NAO: Revamped PFI little more than a rebrand

18 Jan 18

The revamped version of the private finance initiative – dubbed PF2 – has been little used and has few major differences from its predecessor, the National Audit Office has found.

Public Accounts Committee chair Meg Hillier accused HM Treasury of having rebranded PFI without fundamentally changing it.

Parliament’s spending watchdog said in a report PFI and PF2 that the latter had been implemented after the government became concerned that the 2008 financial crash meant the cost of private finance had increased.

The report was completed before fresh controversy erupted this week over government contracts with private firms following the collapse of contractor Carillion.

It said that PF2 was launched in December 2012 but that “the fundamental characteristics of PFI remain unchanged in the PF2 model”.

The first PF2 projects progressed with schools where “the contract and project documents used for these deals are slightly altered versions of PFI documents, demonstrating the limited changes between PFI and PF2”.

One of the key changes announced in HM Treasury’s PF2 launch document was not implemented, the NAO noted.

There was supposed to be higher levels of equity (20% to 25%) and lower levels of debt to make PF2 debt lower risk, so encouraging investors such as pension funds to invest and reduce debt costs.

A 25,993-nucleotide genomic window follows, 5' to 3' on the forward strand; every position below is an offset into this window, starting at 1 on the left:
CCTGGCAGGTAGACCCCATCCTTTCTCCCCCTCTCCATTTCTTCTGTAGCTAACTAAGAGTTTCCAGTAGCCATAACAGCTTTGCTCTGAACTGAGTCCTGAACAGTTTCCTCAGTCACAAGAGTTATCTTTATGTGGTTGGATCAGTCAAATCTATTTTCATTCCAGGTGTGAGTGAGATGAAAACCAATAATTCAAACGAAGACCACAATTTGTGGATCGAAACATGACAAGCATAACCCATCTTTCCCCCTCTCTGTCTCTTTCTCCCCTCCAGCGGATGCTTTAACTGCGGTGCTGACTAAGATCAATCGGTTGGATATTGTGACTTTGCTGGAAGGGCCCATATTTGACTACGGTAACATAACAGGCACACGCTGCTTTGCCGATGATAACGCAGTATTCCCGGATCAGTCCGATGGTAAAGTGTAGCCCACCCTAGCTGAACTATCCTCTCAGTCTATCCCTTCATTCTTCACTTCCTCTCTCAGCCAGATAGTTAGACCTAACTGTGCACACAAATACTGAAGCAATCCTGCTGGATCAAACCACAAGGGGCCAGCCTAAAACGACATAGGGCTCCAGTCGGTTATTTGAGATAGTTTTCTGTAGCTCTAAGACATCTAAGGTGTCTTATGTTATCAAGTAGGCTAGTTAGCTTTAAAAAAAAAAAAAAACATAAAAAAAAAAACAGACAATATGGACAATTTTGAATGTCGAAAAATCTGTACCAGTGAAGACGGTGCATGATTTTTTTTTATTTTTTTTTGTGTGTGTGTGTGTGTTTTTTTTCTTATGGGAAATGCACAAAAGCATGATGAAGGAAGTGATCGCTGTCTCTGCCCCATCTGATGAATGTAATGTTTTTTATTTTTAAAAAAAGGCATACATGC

But the six PF2 contracts let by September 2017 all had equity levels in the region of 10% and debt of 90% - “the same financial structure as PFI deals”, auditors noted.

No pension funds or other new investors had been attracted to invest in PF2 projects.

Meg Hillier, chair of the Public Accounts Committee, said: “After 25 years of PFI, there is still little evidence that it delivers enough benefit to offset the additional costs of borrowing money privately. Many local bodies are now shackled to inflexible PFI contracts that are exorbitantly expensive to change.

“I am concerned that Treasury has re-launched PFI under new branding, without doing anything about most of its underlying problems. We need more investment in our schools and hospitals but if we get the contracts wrong, taxpayers pay the price.”

A government spokesperson said: “We have reformed how we manage PFI contracts, and through PF2 have created a model which improves transparency and offers better value for money. 

“Taxpayer money is protected through PFI and PF2 as the risks of construction and long-term maintenance of a project are transferred to the private sector.

“Private finance is more transparent, with information and data published by government annually.”

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